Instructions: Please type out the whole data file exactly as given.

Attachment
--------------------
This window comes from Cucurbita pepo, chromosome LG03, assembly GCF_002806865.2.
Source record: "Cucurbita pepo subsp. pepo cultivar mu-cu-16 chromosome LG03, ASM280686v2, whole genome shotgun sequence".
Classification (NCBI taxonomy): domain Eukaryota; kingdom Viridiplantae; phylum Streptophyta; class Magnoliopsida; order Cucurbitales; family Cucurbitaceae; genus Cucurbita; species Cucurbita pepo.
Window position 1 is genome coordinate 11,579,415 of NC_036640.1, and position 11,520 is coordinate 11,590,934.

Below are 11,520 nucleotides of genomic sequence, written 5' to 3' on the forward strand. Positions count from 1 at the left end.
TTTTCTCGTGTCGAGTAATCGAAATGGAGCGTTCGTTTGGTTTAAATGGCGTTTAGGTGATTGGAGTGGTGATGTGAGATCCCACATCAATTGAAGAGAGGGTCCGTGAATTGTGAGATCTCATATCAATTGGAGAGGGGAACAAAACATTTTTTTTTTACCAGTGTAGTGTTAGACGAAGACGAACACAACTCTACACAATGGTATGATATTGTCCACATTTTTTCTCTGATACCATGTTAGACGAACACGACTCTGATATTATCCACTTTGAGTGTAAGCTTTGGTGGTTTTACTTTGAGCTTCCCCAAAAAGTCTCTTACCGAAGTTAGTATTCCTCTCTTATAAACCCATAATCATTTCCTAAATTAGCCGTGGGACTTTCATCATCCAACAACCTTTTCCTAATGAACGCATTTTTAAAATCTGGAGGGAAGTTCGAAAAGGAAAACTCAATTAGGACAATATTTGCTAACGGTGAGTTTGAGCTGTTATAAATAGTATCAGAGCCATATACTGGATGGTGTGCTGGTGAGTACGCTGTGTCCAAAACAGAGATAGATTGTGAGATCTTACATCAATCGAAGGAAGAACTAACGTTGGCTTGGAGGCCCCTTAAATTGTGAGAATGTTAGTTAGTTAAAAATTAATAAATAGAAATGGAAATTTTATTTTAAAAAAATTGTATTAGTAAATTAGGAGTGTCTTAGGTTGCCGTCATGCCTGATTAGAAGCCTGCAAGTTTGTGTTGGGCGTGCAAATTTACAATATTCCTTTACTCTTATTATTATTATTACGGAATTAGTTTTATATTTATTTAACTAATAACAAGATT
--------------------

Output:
This window comes from Cucurbita pepo, chromosome LG03, assembly GCF_002806865.2.
Source record: "Cucurbita pepo subsp. pepo cultivar mu-cu-16 chromosome LG03, ASM280686v2, whole genome shotgun sequence".
Classification (NCBI taxonomy): domain Eukaryota; kingdom Viridiplantae; phylum Streptophyta; class Magnoliopsida; order Cucurbitales; family Cucurbitaceae; genus Cucurbita; species Cucurbita pepo.
Window position 1 is genome coordinate 11,579,415 of NC_036640.1, and position 11,520 is coordinate 11,590,934.

Below are 11,520 nucleotides of genomic sequence, written 5' to 3' on the forward strand. Positions count from 1 at the left end.
TTTTCTCGTGTCGAGTAATCGAAATGGAGCGTTCGTTTGGTTTAAATGGCGTTTAGGTGATTGGAGTGGTGATGTGAGATCCCACATCAATTGAAGAGAGGGTCCGTGAATTGTGAGATCTCATATCAATTGGAGAGGGGAACAAAACATTTTTTTTTTACCAGTGTAGTGTTAGACGAAGACGAACACAACTCTACACAATGGTATGATATTGTCCACATTTTTTCTCTGATACCATGTTAGACGAACACGACTCTGATATTATCCACTTTGAGTGTAAGCTTTGGTGGTTTTACTTTGAGCTTCCCCAAAAAGTCTCTTACCGAAGTTAGTATTCCTCTCTTATAAACCCATAATCATTTCCTAAATTAGCCGTGGGACTTTCATCATCCAACAACCTTTTCCTAATGAACGCATTTTTAAAATCTGGAGGGAAGTTCGAAAAGGAAAACTCAATTAGGACAATATTTGCTAACGGTGAGTTTGAGCTGTTATAAATAGTATCAGAGCCATATACTGGATGGTGTGCTGGTGAGTACGCTGTGTCCAAAACAGAGATAGATTGTGAGATCTTACATCAATCGAAGGAAGAACTAACGTTGGCTTGGAGGCCCCTTAAATTGTGAGAATGTTAGTTAGTTAAAAATTAATAAATAGAAATGGAAATTTTATTTTAAAAAAATTGTATTAGTAAATTAGGAGTGTCTTAGGTTGCCGTCATGCCTGATTAGAAGCCTGCAAGTTTGTGTTGGGCGTGCAAATTTACAATATTCCTTTACTCTTATTATTATTATTACGGAATTAGTTTTATATTTATTTAACTAATAACAAGATT